The 2015 Burrito Crisis

I admit, I jumped on the Chipotle band-wagon.  But I was an early adopter, unlike most beanie wearing, long-board riding, college students.  Mexican food has always been my personal cuisine of choice so when Qdoba and Chipotle, the quick serve Mexican kings started gaining popularity, I was all for it.  Fast forward to today where there is a Mexican restaurant on campus at Grand Valley.  The industry is moving fast as people are yearning for fresh food at a low price.  Of course, serving the freshest ingredients at an affordable price, and handling all that food responsibly is a tall order.  And a few months ago, Chipotle found that out the hard way.

The E. Coli outbreak at six Chipotle restaurants in the Pacific northwest forced the closure of forty-three stores in late 2015 (Ferdman).  The exact cause of the outbreak is unknown as the source is long gone by now, but it is thought to be related to mishandling of poultry and a sick employee in one store (Ferdman).  Ever since its inception twenty years ago, Chipotle has taken pride in serving responsibly raised ingredients without GMOs.  As our food culture changes and people look for safe food that is nutritious and delicious, the reputation of the brand is a key factor in our food choice decision.  The customer builds trust with a brand that they will be served high quality food.  Especially since Chipotle uses fresh ingredients, the difficulty to keep that promise is difficult but all the more necessary.  Moreover, it is even more difficult for Chipotle to recover from this incident because they promised that their food was so responsibly handled.

After the reports began to roll in linking Chipotle food to foodborne illnesses across the country, the response from the company was both good and bad.  The company’s Co-CEO, Steve Ells made a public apology and promise on the Today Show that they are putting a plan in place to raise safety standards and are working to make their restaurants the “safest place to eat” (Ferdman).  However, their presence on social media during the crisis was all but impressive and chose to promote their Halloween-themed “Boo-rito” over providing updates on the health scare (Jennings).  That is where their target market is, buried deep in their Twitter feeds.  Those who use social media are also those who eat their food and the ones deciding to go elsewhere for lunch because they heard some rumblings about Chipotle being infected.  The worst thing Chipotle could have done in this situation is to be silent while their company was being dragged through the mud and the front page of Google news was plastered with negative stories about their brand.  So, as the events unfolded, they could’ve done a whole lot better, but afterwards, they seemed to make good with the people.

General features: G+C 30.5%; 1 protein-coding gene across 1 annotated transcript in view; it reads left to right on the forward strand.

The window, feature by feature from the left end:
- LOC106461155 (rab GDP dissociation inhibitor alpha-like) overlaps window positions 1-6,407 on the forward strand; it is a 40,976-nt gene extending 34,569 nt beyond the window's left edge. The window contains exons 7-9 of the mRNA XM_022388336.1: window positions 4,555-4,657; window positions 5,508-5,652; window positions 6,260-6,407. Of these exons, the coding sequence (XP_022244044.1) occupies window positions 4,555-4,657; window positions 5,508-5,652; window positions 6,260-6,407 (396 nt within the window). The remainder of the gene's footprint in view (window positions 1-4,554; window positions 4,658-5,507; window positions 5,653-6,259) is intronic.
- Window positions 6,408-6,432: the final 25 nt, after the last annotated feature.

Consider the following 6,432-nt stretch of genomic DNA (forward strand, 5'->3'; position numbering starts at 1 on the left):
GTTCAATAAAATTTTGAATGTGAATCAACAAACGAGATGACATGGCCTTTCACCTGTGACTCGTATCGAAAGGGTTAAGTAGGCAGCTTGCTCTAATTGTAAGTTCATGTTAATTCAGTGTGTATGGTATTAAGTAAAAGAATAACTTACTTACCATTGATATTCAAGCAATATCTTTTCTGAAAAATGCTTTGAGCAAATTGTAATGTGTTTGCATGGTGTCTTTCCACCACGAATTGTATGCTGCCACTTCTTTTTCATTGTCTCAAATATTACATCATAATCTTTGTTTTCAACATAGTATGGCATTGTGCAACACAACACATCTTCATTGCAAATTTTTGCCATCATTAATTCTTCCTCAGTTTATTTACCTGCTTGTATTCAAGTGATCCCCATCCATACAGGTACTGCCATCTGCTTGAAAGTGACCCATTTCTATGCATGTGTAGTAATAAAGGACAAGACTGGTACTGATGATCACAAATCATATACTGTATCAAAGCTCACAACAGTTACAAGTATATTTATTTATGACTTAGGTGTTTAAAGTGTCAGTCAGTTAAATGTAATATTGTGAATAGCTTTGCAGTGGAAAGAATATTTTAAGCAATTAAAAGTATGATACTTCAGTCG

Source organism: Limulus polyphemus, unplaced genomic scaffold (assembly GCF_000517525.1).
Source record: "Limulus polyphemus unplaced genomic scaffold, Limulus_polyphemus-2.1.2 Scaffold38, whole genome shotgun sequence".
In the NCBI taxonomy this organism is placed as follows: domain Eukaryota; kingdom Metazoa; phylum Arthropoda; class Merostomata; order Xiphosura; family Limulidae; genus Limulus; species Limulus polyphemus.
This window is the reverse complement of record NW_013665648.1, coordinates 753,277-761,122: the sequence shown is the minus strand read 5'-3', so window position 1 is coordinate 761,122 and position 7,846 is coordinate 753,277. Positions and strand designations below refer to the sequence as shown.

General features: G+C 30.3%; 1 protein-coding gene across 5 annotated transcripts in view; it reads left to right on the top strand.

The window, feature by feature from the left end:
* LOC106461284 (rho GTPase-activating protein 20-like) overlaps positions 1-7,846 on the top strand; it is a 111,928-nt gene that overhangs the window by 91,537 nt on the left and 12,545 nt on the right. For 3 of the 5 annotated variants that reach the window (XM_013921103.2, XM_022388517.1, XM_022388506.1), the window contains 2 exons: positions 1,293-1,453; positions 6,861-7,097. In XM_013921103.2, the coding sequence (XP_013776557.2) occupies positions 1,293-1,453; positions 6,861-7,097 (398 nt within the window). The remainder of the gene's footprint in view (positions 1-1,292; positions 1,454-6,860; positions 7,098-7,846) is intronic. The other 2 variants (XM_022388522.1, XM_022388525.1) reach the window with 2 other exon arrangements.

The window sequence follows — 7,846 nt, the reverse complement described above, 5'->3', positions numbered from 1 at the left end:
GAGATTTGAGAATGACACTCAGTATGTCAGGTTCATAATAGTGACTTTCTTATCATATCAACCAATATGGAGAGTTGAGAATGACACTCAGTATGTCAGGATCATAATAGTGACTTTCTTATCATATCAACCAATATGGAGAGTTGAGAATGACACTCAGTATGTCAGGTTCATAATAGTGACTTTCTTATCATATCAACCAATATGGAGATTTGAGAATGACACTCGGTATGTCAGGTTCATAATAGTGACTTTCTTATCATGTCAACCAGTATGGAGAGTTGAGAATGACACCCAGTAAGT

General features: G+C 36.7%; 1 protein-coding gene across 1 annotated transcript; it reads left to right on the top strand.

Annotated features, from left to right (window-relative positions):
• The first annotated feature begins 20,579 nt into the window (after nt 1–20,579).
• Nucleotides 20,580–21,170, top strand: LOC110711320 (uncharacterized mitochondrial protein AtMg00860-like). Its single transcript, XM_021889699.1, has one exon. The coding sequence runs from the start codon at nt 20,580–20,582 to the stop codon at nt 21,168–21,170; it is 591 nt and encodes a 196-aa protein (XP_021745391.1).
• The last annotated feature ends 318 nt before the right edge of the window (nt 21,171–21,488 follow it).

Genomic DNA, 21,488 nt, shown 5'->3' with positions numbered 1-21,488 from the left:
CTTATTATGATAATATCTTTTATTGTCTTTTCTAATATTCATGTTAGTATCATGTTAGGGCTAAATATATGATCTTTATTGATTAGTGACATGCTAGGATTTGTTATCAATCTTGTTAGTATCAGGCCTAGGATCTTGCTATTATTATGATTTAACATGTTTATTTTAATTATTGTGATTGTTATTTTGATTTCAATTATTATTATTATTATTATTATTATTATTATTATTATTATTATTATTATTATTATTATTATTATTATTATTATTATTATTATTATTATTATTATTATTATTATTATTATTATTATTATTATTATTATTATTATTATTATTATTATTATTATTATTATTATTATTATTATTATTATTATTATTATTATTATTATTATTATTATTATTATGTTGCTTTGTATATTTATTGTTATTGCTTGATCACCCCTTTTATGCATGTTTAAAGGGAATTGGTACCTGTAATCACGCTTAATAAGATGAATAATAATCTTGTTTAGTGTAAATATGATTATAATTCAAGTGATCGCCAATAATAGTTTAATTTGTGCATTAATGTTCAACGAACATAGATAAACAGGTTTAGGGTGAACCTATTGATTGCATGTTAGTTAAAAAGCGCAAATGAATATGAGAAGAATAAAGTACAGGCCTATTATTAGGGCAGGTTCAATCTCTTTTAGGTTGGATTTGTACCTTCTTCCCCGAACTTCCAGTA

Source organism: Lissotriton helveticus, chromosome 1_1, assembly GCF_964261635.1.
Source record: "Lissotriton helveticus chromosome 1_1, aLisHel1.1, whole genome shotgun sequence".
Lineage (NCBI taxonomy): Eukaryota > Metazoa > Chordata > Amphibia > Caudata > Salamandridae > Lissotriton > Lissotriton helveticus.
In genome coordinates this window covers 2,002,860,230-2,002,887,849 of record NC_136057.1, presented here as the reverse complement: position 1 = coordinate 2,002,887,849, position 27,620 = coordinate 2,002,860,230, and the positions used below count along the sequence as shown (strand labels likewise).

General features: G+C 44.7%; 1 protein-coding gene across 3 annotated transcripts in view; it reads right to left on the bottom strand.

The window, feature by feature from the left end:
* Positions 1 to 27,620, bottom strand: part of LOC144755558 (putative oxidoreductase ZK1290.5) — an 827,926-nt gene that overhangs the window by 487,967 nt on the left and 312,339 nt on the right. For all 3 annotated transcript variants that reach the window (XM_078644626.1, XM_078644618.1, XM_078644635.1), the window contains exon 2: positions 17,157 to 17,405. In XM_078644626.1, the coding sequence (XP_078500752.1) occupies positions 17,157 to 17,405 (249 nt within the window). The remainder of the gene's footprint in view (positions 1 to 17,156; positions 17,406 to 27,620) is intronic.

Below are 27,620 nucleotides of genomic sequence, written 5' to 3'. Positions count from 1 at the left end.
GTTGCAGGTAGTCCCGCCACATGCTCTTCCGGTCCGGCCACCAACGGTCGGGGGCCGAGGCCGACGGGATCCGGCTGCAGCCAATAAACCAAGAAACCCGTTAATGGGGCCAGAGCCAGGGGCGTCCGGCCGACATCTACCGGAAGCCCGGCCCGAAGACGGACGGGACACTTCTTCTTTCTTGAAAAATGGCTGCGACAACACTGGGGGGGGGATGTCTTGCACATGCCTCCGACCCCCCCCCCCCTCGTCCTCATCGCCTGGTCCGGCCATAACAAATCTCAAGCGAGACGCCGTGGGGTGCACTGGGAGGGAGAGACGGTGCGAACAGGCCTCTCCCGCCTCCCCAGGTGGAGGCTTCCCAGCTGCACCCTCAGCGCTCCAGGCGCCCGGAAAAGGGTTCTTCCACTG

“…openness is what customers today expect and demand from brands,” says Maggie O’Neil, the director of a public relations firm in New York City (Williams).  Customers are more willing to come back and spend money if a company is just open and honest about a situation.  That is what Chipotle did right.  The CEO even, publically apologized and explained what they are doing to ensure something like this does not happen again like sanitizing restaurants and back kitchens, hiring food safety consultants, and putting more stringent food prep policies in place (Ferdman).  People will vote with their wallets and they vote for brands they can trust and brands that care about their money, their family, and their health.  It’s as simple as that.  Chipotle did good here.

Going forward, Chipotle has a steep mountain to climb.  They’ve been trusted with millions of stomachs over the past twenty years and getting those hungry people back in their restaurants, eating their food after a setback like this will be difficult.  But they’ve proven that they are equipped to handle a crisis like this and now know what brand recovery will take.  As long as they keep the safety of the customers first and stay open about their policies, the customers will return and the lunch lines will lengthen.

This Chipotle case is one to learn from for all new companies who are trying to appease the masses.  Only so many promises can be made that can be realistically kept.  They fell short of expectations but are on their way back to being the “safest food in the world.” Now all they need to do is make guac free! But, who am I kidding, it’s worth paying for.

References

Ferdman, R. A., Bhattarai, A. (2015, December 9) There’s a crisis at Chipotle. Washington Post. Retrieved from https://www.washingtonpost.com/news/wonk/wp/2015/12/09/chipotle-food-outbreak-ecoli-reputation/

Jennings, L. (2015). Experts unimpreslcsed with chipotle’s crisis management. Nation’s Restaurant News, Retrieved from http://search.proquest.com.ezproxy.gvsu.edu/docview/1747539138?accountid=39473

Williams, G. (2015, November 4) Chipotle’s E. Coli Crisis: P.R. Experts Say It’s Handling It Right. Forbes. Retrieved from http://www.forbes.com/sites/geoffwilliams/2015/11/04/can-chipotle-survive-its-e-coli-crisis-pr-experts-seem-to-think-so-and-offer-advice/3/#16180a4c53b8

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